IPv6 addresses are 128 bits in length, compared to the 32 bits of IPv4. So in theory IPv6 provides a massive address space compared to IPv4, of 2128 addresses. Exactly how massive? Well, some have calculated that that is enough to assign an IPv6 address to every atom on the surface of the earth, and still have addresses to spare. If every IPv6 address was assigned to a node with just 512 bytes of memory, then some have calculated the system in total would require more energy than it would take to boil all the oceans on earth – presuming that system exists only as pure energy! So by those estimates, the IPv6 address space seems like it is so massive that we couldn’t possibly ever come close to using all of it, least not while we’re confined to earth.
Those estimates however assume the addresses are used as pure numbers with perfect efficiency. In reality this will not be the case. To make computer networking efficient we need to encode information into the structure of the addresses, particularly so when those networks become large. The lower, least-significant 64 bits of an IPv6 address are effectively reserved for use on local networks, to allow for auto-configuration of IPv6 addresses on ethernets. Changing this would be quite difficult. So IPv6 actuall;y offers only 64 bits to distinguish between different networks, and then a further 64 bits to distinguish between hosts on a given network. Further, of the upper, most-significant 64 bits (i.e. the “network prefix” portion of an IPv6 address), already at least the first, most-significant 3 bits are taken up to distinguish different blocks of IPv6 space. This means the global networking portion of the IPv6 address space only has about 61 bits available to it.
Why could this be a problem? Isn’t 61 bits more than enough to distinguish between networks globally (i.e., as on the Internet)? Well, that’s an interesting question. The global Internet routing tables have continued to grow at super-linear pace, as can be seen in the plot above (courtesy of Geoff Huston), with at least quadratic growth and possibly exponential modes of growth. IPv4 routing tables have continued to grow despite the exhaustion of the address-space, by means of de-aggregation. IPv6 routing tables are also growing fast, though from a much smaller base. There have been concerns over the years that this growth might one day become a problem, that router memory might not be able to cope with it, and so that could bottleneck Internet growth.
At present with BGP, every distinct network publishes its prefix globally and effectively every other network must keep a note of that. Hence, the Internet routing tables grow in direct proportion to the number of distinct networks in number of entries. As each entry uses an amount of memory in logarithmic proportion to the size of the network, the routing table growth is slightly faster than the size of the network in terms of memory. So as the Internet grows at a rapid pace, the amount of memory needed at each router grows even more rapidly.
If we wanted to tackle this routing table growth (and it’s not clear we need to), we would have to re-organise addressing and routing slightly. Schemes where routing table memory growth happens more slowly than growth of the network are possible. Hierarchical routing schemes existed before, and BGP even had support for hierarchical routing through CIDR and aggregation. However, as hierarchical routing could lead to very inefficient routing (packets taking very roundabout paths, compared to the shortest path), other than in carefully coördinated networks, it never gained traction for Internet routing, and support for aggregation has now been deprecated from BGP. Other schemes involving tunnelling and encapsulation are possible, but they suffer from similar, intrinsic inefficiencies.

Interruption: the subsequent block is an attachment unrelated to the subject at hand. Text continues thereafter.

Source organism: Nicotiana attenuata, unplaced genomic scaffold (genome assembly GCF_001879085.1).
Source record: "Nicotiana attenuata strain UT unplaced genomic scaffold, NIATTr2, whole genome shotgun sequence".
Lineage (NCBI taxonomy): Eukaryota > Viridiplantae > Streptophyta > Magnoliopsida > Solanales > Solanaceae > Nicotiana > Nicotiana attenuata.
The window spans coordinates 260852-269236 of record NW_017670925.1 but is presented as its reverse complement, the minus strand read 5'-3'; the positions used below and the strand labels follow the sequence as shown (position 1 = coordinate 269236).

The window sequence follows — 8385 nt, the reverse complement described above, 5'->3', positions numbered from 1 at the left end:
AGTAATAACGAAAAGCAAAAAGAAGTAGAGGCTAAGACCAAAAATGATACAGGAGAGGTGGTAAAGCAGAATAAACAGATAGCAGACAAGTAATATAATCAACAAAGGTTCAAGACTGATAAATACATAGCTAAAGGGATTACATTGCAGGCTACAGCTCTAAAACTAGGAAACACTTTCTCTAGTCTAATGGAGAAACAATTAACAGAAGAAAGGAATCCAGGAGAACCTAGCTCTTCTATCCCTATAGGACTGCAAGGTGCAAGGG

A more promising scheme is Cowen Landmark Routing. This scheme guarantees both sub-linear growth in routing table sizes, relative to growth of the network and efficient routing. In this scheme, networks are associated with landmarks, and packet addresses contain the address of the landmark and the destination node. One problem with turning this into a practical routing system for the Internet is the addressing. How do you fit 2 network node identifiers into an IPv6 address? Currently organisations running networks are identified by AS numbers, which are now 32-bit. However, 2×32 bit = 64 bits, and there are no more than 61 bits available at present in IPv6 for inter-networking.
Generally, any routing scheme that seeks to address routing table growth is near certain to want to impose some kind of structure on the addressing in similar ways. The 64 bits of IPv6 doesn’t give much room to manoeuvre. Longer addresses or, perhaps better, flexible-length addresses, might have been better.
Are IPv6 addresses too short? Quite possibly, if we ever wish to try tackle routing table growth while retaining efficient routing.
In “A Protocol for Packet Network Intercommunication“, Vint Cerf and Bob Kahn
explain the basic, core design decisions in TCP/IP, which they created. They describe the end-to-end principle. What fascinates me most though is their explanation of why they incorporated fragmentation into IP:
We believe the long range growth and development of internetwork communication would be seriously inhibited by specifying how much larger than the minimum a packet size can be, for the following reasons.
- If a maximum permitted packet size is specified then it becomes impossible to completely isolate the internal packet size parameters of one network from the internal packet size parameters of all other networks.